Governments, public health and safety agencies, and private companies are scrambling for equipment, medicine and supplies during the COVID-19 pandemic. Widely reported shortages on critical items, like personal protective equipment (PPE), sanitizing products and ventilators, have been met with unprecedented cooperation and philanthropy. And fraud.
The massive and sudden demand has created an opportunity for predatory business and trade practices by some individuals and entities who hope to leverage organizations’ immediate need for supplies for their own gain. To avoid becoming a victim of their fraud, leaders should look to due diligence.
4 Reasons COVID-19 Has Increased Fraud
During COVID-19, we’ve seen everything from selling defective, secondhand equipment and counterfeit, contaminated and expired medicine and products to price gouging, corruption, bribery and kickbacks, tax evasion and money laundering.
But why is a pandemic such a breeding ground for fraud?
- Fake experts asking for information or selling phony medical supplies. The Federal Bureau of Investigation (FBI), Food and Drug Administration (FDA) and Centers for Disease Control (CDC) have warned healthcare professionals of the increased potential for fraudulent sales of medical equipment and medicines. We have seen an increase in phony emails, calls and visits from people purporting to be from the World Health Organization (WHO), U.S. Department of Health and Human Services (HHS) and CDC who are asking for personal information. Our own experts have warned of phishing scams that attempt to defraud Americans of their stimulus package aid.
- Unfamiliar business partners. In crises, organizations are more likely to be contacted by vendors and third-party brokers with whom they have never worked. State and local governments are reporting that unfamiliar vendors are soliciting relationships by promising essential medical supplies. In this high-pressure environment, engaging with entities with whom one has no prior relationship is risky.
- Thinner workforces. The COVID-19 pandemic has forced millions of layoffs and furloughs, and in the worst-case scenarios, employees are sick or caring for the sick and cannot work. Shelter-in-place orders and other self-quarantine measures have also limited how much someone can get done. This means hundreds of fraud examiners, auditors and analysis are not working at full capacity. With reduced workforces, many organizations cannot continue due diligence operations, if they had such a function in the first place.
- Urgent need to expedite supplies. Given the severity of the situation and acute need for supplies, some organizations have circumvented normal due process procedures to get what they need. Decision-makers are rightfully worried about waiting too long to attain rare and limited supplies, and they may be deciding to save lives versus waiting out for a full due diligence investigation.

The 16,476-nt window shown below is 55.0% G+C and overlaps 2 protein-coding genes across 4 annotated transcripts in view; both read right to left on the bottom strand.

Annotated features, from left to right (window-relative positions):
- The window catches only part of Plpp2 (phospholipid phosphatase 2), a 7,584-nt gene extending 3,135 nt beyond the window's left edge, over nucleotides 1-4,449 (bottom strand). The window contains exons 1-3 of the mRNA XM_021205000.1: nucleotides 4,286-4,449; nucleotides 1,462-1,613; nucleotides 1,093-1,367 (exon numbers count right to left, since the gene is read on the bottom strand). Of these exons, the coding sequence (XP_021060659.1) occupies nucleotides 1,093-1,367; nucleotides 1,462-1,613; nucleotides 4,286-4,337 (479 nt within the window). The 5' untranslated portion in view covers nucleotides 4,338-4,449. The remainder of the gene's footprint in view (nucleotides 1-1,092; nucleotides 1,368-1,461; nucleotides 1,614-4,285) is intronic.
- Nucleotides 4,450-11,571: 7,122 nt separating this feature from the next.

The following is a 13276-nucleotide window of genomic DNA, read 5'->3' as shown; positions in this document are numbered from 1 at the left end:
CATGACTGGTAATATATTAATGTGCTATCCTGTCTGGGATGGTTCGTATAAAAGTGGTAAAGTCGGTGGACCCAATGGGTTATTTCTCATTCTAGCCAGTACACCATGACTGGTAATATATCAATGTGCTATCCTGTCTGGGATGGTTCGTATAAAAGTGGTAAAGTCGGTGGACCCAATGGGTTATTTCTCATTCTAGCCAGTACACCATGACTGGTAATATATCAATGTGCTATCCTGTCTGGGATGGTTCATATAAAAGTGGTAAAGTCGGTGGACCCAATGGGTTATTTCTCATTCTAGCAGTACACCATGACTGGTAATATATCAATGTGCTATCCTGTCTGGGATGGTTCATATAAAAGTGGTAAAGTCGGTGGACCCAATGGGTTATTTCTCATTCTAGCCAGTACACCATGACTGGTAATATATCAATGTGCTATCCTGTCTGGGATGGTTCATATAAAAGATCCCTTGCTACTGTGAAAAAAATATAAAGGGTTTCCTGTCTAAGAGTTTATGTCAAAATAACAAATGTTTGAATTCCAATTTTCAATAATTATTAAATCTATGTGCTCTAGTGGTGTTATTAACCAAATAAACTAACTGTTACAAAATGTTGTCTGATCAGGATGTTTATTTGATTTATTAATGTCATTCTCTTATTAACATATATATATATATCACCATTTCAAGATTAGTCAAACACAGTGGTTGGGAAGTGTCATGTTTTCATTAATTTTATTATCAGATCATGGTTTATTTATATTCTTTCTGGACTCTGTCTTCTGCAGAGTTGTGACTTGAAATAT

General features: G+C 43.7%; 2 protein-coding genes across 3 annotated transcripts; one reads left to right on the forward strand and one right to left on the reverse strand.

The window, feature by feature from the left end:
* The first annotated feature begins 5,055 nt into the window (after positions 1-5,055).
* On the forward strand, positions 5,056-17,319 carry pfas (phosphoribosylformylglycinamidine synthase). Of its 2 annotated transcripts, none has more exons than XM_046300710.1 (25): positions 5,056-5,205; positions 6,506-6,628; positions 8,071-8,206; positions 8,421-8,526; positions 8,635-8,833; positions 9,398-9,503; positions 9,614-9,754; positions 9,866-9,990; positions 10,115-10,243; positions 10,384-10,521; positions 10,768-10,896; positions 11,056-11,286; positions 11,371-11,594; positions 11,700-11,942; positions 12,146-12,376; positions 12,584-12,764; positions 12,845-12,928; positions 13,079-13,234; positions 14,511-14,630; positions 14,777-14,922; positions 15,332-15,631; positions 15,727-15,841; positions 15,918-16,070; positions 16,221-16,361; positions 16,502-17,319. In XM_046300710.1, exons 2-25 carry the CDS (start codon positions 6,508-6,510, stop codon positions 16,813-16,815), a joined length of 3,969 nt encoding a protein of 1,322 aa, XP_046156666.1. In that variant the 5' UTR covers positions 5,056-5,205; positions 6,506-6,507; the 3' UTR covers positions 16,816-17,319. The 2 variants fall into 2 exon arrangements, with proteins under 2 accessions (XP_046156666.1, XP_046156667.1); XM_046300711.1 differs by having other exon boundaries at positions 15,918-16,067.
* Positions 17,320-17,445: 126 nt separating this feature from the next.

How to Tackle Due Diligence In the Middle of a Pandemic
Get to Know Your Vendor
To be most effective and efficient, due diligence should begin with extensive communication with the potential vendor. The entire process should promote informed decision-making and protect the organization from the unnecessary risk exposure of doing business with malicious actors. The five-step process of due diligence should include the following tasks:
- Collect vendor and supplier information
- Ask the difficult questions at the start, and require a questionnaire that includes background information, licenses, regulatory compliance, and contract terms under consideration
- Conduct baseline due diligence work, which we’ll discuss further below
- Identify red flags
- Assess the risk and determine whether to accept, mitigate, transfer or avoid it
Focus on Baseline Due Diligence
The dangers of doing business with fraudulent vendors and suppliers include putting the health of employees and the public at risk, inviting fines and sanctions from regulators, and incurring irreparable reputational harm. To protect the organization, baseline due diligence should at a minimum include:
- Confirming the company’s status (i.e., if the company is active)
- Regulatory and licensing checks
- Criminal and civil history checks
- Global compliance watchlist screening
- Politically exposed persons screening
- Adverse press coverage search
- Adverse social media posts and mentions search
Prepare Your Workforce
The COVID-19 pandemic can and should be the catalyst for fortifying this essential investigative work. As mentioned above, companies may have few or no in-house due diligence resources available to them, Several perhaps did not have any due diligence function at all. To change that, we recommend:
- Consulting with professionals to review or develop your due diligence policies, procedures and program.
- Conducting training with your personnel on using appropriate due diligence resources and procedures.
- Teaming up with a trusted, reliable partner to outsource or temporarily supplement your due diligence needs during times of heightened fraud risk.
At Hillard Heintze, this is what we do every day. If we can assist you, please contact us directly.